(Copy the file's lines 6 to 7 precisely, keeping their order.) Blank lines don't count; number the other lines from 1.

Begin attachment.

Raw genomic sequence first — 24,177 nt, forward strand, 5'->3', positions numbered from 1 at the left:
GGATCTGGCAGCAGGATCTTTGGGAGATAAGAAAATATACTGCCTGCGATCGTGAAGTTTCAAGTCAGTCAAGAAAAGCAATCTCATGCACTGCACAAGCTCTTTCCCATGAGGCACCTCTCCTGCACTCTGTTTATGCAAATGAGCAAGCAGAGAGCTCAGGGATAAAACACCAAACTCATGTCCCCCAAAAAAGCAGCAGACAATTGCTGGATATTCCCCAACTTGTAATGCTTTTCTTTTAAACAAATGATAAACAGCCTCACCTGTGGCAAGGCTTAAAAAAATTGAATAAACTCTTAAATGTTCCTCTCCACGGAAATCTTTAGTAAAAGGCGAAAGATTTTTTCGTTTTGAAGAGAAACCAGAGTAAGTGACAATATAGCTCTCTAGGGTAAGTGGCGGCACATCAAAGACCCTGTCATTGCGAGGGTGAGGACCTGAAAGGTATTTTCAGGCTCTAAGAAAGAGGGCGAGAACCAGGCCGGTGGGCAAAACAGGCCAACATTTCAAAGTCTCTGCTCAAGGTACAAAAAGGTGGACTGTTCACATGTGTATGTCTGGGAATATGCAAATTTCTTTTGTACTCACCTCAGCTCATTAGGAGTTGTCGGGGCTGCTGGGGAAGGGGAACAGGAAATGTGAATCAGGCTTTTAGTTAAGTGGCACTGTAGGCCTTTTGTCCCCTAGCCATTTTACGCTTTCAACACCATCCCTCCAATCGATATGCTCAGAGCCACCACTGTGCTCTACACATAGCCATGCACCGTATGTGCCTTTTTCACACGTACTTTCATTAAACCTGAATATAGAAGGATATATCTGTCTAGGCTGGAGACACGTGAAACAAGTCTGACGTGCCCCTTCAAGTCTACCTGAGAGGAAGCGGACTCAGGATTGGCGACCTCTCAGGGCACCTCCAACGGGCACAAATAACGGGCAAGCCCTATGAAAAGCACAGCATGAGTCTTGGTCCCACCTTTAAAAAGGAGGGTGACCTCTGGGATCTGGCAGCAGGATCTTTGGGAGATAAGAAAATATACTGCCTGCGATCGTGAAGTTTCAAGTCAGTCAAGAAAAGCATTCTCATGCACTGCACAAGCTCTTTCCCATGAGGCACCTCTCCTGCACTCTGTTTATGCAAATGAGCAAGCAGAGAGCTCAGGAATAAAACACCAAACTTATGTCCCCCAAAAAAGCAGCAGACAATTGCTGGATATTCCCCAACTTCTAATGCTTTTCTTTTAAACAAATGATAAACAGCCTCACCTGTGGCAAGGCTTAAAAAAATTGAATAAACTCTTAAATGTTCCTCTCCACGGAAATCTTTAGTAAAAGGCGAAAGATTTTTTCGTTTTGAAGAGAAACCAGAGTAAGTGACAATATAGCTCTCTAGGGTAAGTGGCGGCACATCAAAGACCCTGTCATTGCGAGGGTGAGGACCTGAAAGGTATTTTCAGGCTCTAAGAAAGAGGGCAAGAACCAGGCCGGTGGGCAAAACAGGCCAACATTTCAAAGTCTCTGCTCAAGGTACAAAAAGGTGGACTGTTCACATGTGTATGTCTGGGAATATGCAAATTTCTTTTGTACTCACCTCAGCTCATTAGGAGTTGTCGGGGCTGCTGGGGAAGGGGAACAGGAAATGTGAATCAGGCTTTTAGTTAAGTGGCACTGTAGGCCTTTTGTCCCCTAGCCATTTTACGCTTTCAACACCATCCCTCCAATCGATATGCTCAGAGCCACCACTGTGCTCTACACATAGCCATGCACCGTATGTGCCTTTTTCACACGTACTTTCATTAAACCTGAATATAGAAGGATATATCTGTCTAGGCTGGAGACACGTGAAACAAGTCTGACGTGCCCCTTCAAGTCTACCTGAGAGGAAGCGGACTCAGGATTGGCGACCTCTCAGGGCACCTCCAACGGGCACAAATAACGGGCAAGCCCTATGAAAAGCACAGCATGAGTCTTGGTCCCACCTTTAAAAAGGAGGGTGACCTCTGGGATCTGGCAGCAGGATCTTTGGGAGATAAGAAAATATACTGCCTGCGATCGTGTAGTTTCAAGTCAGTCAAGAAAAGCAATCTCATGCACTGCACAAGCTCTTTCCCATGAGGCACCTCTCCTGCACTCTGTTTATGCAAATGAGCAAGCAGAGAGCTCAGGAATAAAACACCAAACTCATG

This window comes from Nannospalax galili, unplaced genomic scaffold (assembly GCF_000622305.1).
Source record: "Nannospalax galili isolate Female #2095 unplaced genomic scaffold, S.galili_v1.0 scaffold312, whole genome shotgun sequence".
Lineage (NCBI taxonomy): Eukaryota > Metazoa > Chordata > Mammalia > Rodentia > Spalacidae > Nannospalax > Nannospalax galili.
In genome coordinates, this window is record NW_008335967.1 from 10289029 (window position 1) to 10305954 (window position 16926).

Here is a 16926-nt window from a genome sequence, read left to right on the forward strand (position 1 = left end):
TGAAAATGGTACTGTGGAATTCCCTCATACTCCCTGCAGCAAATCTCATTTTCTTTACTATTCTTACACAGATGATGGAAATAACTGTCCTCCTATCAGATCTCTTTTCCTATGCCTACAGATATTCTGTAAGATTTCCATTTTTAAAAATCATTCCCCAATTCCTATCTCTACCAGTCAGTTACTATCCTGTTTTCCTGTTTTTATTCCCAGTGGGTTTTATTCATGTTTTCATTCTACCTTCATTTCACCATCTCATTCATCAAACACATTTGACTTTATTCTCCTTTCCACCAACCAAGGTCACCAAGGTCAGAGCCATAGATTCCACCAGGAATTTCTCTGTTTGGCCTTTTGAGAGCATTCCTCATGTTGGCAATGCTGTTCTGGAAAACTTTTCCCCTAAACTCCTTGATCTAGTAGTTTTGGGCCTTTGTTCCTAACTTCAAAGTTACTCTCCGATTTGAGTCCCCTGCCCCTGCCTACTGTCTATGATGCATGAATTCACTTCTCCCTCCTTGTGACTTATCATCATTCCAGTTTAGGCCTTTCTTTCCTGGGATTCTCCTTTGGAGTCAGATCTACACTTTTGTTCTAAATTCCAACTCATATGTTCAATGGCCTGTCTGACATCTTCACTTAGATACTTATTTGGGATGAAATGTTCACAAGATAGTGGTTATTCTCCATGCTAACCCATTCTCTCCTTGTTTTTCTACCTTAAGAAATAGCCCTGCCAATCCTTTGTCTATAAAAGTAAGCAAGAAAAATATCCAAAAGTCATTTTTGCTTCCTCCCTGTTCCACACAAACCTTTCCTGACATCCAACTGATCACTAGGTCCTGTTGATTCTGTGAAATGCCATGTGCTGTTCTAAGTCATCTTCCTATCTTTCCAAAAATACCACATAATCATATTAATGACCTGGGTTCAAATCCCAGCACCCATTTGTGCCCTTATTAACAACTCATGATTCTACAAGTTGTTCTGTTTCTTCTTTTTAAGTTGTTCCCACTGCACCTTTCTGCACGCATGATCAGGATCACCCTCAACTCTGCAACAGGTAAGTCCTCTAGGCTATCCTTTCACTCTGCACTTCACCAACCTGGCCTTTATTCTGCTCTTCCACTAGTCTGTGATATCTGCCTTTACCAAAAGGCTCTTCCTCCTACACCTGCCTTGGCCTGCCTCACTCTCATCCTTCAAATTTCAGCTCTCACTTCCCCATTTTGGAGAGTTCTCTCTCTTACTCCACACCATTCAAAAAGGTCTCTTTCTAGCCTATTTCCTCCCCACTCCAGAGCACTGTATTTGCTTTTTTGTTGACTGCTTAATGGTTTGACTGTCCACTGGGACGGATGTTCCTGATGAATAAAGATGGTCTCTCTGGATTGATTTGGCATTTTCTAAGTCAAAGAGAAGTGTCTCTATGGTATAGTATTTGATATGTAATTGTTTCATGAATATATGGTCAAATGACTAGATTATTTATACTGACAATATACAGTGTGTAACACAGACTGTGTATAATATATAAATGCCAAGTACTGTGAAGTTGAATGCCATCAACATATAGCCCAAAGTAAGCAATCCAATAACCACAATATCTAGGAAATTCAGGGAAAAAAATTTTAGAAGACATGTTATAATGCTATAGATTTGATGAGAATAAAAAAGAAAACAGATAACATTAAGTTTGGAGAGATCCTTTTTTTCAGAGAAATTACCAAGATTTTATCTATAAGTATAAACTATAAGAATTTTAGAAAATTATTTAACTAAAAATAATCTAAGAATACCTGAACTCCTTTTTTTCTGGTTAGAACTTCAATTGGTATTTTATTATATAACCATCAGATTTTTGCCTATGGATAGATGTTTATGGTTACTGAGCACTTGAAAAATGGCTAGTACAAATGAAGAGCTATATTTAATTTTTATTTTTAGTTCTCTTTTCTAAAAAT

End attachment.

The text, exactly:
In genome coordinates, this window is record NW_008335967.1 from 10289029 (window position 1) to 10305954 (window position 16926).

Here is a 16926-nt window from a genome sequence, read left to right on the forward strand (position 1 = left end):